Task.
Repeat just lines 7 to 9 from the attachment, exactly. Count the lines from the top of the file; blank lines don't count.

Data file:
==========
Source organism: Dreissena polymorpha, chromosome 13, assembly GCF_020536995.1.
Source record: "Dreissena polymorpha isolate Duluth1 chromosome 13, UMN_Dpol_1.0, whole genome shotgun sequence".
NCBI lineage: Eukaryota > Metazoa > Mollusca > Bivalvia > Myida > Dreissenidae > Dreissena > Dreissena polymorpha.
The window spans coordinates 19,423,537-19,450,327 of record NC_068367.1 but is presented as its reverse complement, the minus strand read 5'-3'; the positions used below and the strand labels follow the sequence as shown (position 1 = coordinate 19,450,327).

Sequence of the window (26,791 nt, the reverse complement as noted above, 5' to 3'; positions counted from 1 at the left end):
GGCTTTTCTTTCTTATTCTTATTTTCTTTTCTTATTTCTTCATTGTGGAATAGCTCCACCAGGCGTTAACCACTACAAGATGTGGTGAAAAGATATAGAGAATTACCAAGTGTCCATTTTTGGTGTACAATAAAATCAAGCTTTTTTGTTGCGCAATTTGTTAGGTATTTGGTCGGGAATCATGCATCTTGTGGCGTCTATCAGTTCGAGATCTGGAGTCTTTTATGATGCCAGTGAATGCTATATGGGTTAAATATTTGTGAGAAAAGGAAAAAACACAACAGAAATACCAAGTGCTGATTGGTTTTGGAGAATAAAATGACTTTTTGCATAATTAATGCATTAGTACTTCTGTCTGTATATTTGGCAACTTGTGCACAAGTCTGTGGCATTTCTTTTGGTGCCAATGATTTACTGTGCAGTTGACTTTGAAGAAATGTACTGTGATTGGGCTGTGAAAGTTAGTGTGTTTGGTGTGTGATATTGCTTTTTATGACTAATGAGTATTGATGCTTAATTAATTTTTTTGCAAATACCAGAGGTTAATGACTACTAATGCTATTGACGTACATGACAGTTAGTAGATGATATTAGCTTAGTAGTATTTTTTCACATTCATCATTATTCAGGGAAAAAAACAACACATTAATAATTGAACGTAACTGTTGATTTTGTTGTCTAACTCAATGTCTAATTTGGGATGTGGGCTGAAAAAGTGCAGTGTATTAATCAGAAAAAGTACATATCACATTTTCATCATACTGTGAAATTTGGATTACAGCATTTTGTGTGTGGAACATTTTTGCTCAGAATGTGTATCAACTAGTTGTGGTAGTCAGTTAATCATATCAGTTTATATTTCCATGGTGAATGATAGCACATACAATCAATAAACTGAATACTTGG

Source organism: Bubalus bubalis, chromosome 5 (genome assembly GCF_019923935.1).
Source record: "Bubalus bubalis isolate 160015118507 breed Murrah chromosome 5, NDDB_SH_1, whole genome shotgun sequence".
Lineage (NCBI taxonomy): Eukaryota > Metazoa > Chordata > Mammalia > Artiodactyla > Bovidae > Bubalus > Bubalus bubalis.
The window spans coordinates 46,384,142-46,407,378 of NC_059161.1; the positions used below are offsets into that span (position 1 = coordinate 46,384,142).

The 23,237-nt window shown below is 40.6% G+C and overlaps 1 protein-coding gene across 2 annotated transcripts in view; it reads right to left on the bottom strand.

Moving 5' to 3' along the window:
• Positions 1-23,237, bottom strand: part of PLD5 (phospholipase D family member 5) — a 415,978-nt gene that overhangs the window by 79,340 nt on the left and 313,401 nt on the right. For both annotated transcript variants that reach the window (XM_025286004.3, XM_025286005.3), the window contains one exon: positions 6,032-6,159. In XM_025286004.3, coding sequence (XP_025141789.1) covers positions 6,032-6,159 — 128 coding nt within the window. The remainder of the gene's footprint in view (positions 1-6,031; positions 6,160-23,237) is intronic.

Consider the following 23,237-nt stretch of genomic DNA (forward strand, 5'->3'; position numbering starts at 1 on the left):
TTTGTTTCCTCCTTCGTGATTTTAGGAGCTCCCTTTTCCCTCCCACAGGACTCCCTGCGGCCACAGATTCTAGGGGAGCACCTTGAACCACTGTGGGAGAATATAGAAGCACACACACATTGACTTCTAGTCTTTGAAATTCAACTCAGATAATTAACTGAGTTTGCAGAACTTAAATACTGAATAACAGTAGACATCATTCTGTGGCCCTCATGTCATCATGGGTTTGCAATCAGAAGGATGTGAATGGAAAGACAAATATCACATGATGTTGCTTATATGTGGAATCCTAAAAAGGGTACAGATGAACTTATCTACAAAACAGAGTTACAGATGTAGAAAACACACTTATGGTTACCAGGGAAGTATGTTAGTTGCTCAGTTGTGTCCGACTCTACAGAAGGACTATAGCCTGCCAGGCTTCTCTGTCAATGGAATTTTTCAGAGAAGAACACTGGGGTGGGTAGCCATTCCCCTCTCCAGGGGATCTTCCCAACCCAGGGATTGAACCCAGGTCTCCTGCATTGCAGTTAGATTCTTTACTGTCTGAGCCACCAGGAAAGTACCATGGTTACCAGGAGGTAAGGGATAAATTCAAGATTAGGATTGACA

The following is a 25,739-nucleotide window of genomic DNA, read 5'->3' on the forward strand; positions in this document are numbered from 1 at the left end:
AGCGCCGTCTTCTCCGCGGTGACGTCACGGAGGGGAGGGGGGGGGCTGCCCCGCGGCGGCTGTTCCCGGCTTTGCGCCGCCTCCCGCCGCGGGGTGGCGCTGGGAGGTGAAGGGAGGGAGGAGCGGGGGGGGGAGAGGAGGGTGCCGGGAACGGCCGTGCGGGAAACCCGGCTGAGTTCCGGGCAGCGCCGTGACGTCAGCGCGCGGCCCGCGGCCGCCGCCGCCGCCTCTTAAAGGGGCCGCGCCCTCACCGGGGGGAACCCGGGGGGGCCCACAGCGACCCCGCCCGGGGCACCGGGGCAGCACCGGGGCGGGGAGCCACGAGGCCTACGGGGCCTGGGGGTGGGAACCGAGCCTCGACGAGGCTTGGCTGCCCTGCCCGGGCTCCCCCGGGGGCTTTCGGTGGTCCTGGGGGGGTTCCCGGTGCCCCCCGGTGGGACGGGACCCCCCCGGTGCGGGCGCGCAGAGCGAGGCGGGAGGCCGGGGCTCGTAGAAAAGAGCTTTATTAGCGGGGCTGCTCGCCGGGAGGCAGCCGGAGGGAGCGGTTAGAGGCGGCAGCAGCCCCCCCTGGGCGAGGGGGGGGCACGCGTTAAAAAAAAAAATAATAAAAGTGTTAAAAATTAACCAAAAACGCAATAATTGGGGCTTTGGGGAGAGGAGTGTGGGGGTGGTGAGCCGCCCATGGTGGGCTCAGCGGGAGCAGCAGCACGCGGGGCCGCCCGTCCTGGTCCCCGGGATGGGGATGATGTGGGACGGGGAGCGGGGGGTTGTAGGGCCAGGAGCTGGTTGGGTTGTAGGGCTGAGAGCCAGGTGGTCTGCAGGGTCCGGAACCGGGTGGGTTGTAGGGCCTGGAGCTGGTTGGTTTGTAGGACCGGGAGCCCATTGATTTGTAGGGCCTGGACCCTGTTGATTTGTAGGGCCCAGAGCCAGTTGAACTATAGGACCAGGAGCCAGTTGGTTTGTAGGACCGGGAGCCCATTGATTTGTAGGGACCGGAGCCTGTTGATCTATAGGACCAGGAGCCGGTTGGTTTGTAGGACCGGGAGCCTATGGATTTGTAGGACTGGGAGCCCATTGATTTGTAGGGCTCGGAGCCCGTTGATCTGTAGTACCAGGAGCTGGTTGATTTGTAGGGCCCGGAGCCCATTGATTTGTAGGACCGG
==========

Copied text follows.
Source organism: Bubalus bubalis, chromosome 5 (genome assembly GCF_019923935.1).
Source record: "Bubalus bubalis isolate 160015118507 breed Murrah chromosome 5, NDDB_SH_1, whole genome shotgun sequence".
Lineage (NCBI taxonomy): Eukaryota > Metazoa > Chordata > Mammalia > Artiodactyla > Bovidae > Bubalus > Bubalus bubalis.